REVOLUTA is a redox-sensitive transcription factor
REV is a positive regulator of WRKY53 expression and is required for high level of WRKY53 induction in response to oxidative stress. This could be either due to an upregulation of REV mRNA in response to oxidative stress or to a response of the REV protein to altered redox conditions. To test whether REV mRNA is upregulated in response to hydrogen peroxide treatment, we treated Col-0 wild-type plants with H2O2 and performed quantitative RT-PCRs. We detected no induction of REV mRNA but a slight decrease in response to high levels of hydrogen peroxide (supplementary material Fig. S4), excluding the idea that REV is transcriptionally upregulated in response to oxidative stress.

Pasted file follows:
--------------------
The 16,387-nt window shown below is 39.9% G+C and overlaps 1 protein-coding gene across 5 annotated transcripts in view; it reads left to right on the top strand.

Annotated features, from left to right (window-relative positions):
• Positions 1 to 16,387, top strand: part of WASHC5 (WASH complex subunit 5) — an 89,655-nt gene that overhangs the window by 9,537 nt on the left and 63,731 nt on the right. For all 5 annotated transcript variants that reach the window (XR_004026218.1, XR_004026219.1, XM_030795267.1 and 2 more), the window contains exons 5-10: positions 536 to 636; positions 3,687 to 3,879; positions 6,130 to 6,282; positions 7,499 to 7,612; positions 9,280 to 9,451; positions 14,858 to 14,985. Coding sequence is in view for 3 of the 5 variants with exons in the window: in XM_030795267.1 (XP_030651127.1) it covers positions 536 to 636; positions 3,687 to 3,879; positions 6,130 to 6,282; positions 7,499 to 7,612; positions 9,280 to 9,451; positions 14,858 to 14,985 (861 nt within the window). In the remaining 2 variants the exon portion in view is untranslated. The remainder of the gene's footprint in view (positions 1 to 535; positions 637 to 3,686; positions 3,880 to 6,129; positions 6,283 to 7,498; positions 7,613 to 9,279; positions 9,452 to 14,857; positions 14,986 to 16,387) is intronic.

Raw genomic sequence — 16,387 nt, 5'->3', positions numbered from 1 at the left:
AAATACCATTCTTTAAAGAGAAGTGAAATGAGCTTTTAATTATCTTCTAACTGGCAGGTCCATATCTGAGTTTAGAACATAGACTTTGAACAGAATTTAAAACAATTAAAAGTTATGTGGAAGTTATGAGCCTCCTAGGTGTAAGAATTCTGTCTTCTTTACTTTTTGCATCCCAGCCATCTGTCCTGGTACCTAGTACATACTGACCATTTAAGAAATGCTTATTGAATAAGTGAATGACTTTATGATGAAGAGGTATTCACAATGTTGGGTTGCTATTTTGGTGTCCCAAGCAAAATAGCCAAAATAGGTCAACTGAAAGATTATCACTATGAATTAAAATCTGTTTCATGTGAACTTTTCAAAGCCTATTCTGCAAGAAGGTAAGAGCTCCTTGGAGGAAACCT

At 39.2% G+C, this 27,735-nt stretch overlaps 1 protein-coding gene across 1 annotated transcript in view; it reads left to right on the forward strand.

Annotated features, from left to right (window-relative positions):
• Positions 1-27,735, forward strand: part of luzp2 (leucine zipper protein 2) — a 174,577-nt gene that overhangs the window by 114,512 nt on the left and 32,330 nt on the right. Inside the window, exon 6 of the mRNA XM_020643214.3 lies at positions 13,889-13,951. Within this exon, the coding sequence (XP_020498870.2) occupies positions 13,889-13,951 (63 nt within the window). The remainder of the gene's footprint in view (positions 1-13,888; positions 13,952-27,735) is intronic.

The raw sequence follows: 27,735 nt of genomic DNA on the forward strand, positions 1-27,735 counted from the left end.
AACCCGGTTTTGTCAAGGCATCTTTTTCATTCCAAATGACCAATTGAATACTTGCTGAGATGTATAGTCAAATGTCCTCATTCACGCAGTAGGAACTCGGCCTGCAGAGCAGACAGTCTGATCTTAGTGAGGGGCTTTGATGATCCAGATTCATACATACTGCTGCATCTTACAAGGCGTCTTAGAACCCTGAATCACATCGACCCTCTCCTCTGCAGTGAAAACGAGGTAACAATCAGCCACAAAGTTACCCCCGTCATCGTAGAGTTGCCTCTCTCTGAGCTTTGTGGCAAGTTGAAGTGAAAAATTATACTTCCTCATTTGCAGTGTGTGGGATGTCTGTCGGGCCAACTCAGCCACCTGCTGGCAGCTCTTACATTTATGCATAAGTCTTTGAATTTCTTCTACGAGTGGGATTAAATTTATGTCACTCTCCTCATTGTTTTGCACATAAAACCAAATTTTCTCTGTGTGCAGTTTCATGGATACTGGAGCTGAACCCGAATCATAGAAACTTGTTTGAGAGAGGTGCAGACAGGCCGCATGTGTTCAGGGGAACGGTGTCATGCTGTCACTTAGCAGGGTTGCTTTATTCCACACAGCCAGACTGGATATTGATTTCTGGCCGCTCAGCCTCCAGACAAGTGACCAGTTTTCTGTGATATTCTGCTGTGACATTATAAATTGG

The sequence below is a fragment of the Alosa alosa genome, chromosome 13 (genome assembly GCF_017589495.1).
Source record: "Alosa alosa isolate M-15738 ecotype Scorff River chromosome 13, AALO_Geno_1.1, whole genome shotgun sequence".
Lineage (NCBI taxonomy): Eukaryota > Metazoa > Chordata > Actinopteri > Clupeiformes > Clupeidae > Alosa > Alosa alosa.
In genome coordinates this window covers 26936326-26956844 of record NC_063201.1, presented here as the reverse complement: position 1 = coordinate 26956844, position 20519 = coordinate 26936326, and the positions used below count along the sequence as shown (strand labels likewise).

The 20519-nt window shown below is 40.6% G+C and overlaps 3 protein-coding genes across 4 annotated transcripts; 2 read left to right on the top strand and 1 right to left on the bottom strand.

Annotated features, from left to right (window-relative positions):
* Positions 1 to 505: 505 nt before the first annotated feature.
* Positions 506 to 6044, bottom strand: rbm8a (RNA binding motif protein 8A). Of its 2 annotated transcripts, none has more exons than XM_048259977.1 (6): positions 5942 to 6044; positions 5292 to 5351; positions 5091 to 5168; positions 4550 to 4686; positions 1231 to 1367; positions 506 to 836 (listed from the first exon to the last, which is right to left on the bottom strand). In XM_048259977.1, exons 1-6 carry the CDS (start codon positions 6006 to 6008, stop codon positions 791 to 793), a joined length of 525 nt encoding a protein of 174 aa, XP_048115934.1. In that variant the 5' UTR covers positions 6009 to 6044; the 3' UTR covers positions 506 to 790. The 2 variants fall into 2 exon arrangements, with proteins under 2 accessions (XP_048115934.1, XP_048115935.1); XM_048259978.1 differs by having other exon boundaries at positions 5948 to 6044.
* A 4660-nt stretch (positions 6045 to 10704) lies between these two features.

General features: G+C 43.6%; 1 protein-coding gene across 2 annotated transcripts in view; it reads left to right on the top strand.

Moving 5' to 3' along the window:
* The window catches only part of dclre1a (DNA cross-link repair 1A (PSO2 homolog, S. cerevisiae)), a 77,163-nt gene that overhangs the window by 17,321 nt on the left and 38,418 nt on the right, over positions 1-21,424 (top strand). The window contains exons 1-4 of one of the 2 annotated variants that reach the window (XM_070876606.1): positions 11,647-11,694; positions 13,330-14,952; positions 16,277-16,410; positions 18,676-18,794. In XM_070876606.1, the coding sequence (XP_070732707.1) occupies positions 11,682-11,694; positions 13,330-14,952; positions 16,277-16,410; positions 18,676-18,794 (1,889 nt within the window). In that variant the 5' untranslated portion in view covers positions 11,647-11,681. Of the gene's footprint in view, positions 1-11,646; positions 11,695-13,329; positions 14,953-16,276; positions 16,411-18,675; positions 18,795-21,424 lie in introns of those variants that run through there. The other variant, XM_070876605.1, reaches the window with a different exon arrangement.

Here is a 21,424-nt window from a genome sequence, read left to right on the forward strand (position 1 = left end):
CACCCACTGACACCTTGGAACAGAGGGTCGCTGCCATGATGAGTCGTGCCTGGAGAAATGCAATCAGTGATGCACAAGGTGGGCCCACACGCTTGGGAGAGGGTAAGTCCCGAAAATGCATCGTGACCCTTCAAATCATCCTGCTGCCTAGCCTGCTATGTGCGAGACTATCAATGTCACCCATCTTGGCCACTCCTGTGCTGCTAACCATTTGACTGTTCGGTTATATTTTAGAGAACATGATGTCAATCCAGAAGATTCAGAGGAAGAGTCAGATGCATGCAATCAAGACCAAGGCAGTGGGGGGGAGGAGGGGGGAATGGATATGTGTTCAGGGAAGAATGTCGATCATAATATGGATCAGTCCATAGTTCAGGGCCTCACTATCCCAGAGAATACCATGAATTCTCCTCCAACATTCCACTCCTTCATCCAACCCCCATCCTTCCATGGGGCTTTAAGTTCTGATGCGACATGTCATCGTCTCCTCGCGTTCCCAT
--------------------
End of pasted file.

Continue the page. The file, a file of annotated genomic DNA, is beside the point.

It has been shown that proteins of the class II homeodomain leucine-zipper (HD-ZIPII) family from sunflower interact with DNA in a redox-sensitive manner (Tron et al., 2002). To test whether REV shows also redox-dependent DNA binding, we performed redox-sensitive DPI-ELISA experiments. Therefore, crude lysate of E. coli cells expressing HIS-tagged REV protein were prepared and incubated with streptavidin plates pre-loaded with biotinylated oligonucleotides containing the REV-binding site 1 of the WRKY53 promoter (W53-BS1). ELISA plates were then washed and subsequently incubated with HRP-tagged anti-HIS antibodies. Enhanced signal was detected in the control binding reaction (HIS-REV lysate versus a lysate from BL21 cells expressing the empty vector control), indicating that HIS-REV binds to the W53-BS1 element (Fig. 4A). As observed for the sunflower HD-ZIPII proteins (Tron et al., 2002), REV also showed enhanced binding in response to reducing conditions (10 mM DTT), whereas in response to oxidative conditions (10 mM H2O2) DNA-binding was reduced (Fig. 4A). This negative effect is reversible as the subsequent addition of 10 mM DTT was able to restore REV DNA binding.